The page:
Democratic imagination

The common horizon of meanings, in which we can act as political actors, is always in the making. This endows us with the freedom to participate in its making. So, where is this ever changing horizon built and how? 


Science of Singularities

© Science of Singularities

Images, narratives, concepts, uses of language, which we are accustomed to, contribute to define the boundary between the real and the imaginary, between fact, unrealisable dream and possibility. They appear as stable, as if their setting and boundaries have never changed. This is a chimera.

An eye sensitive to the historical changes that have taken place and courageous to question the normal can see the possibilities in the midst of the given, and identify how the apparent are just the result of former imagination. Thus the ability to give a linguistic or visible form to the possible can shift the framework of meaning and carries the promise to enhance each individual’s access to democratic life. Imaginative skills emancipate citizens by enabling them to question the dogmatic force of the present, which presents itself as an unchangeable reality that leaves no space for alternatives.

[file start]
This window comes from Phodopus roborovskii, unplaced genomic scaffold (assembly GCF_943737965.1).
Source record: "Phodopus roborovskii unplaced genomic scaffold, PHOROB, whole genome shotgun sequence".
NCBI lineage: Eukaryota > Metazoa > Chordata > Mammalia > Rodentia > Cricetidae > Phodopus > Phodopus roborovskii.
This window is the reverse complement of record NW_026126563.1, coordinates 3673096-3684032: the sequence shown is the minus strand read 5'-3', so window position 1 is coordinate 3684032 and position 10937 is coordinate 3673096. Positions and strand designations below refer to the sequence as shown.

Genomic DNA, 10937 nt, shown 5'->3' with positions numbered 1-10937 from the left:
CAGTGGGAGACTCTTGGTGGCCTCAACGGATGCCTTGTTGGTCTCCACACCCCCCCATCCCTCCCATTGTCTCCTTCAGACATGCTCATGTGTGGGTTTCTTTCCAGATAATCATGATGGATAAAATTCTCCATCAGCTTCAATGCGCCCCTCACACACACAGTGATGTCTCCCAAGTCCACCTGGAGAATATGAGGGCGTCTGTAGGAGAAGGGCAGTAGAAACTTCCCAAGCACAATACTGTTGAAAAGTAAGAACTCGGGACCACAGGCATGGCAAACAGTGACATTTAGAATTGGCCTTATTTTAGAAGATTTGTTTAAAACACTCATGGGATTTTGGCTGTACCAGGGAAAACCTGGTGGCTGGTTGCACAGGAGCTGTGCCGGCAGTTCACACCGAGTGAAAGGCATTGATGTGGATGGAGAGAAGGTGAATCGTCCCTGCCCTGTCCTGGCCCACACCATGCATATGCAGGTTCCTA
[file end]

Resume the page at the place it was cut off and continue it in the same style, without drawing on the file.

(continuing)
The radical imagination is the ability to imagine the world, life and social institutions not as they are but as they might otherwise be. It is the courage and the intelligence to recognize that the world can and should be changed. But the radical imagination is not just about dreaming of different futures. It’s about bringing those possible futures ‘back’ to work on the present, to inspire action and new forms of solidarity today.

Max Haiven, The Radical Imagination


Alter Europe Efa © Matteo-Vegetti

© Matteo Vegetti

Democratic imagination is a methodological approach that employs artistic practices and “operations” in order to render them operational for collective imagination of a different present and future.

The artistic practices can be a resource for altering the perspective on what we are used to for they introduce an alterity: poetical language and artistic images, sometimes unintelligible, form voices that clash with norms and habits of our seemingly rationalized world and are thus challenging exclusionary thought patterns. The implementation of such practices can therefore liberate a form of imagination that is democratic in a deep sense, i.e. radically inclusive.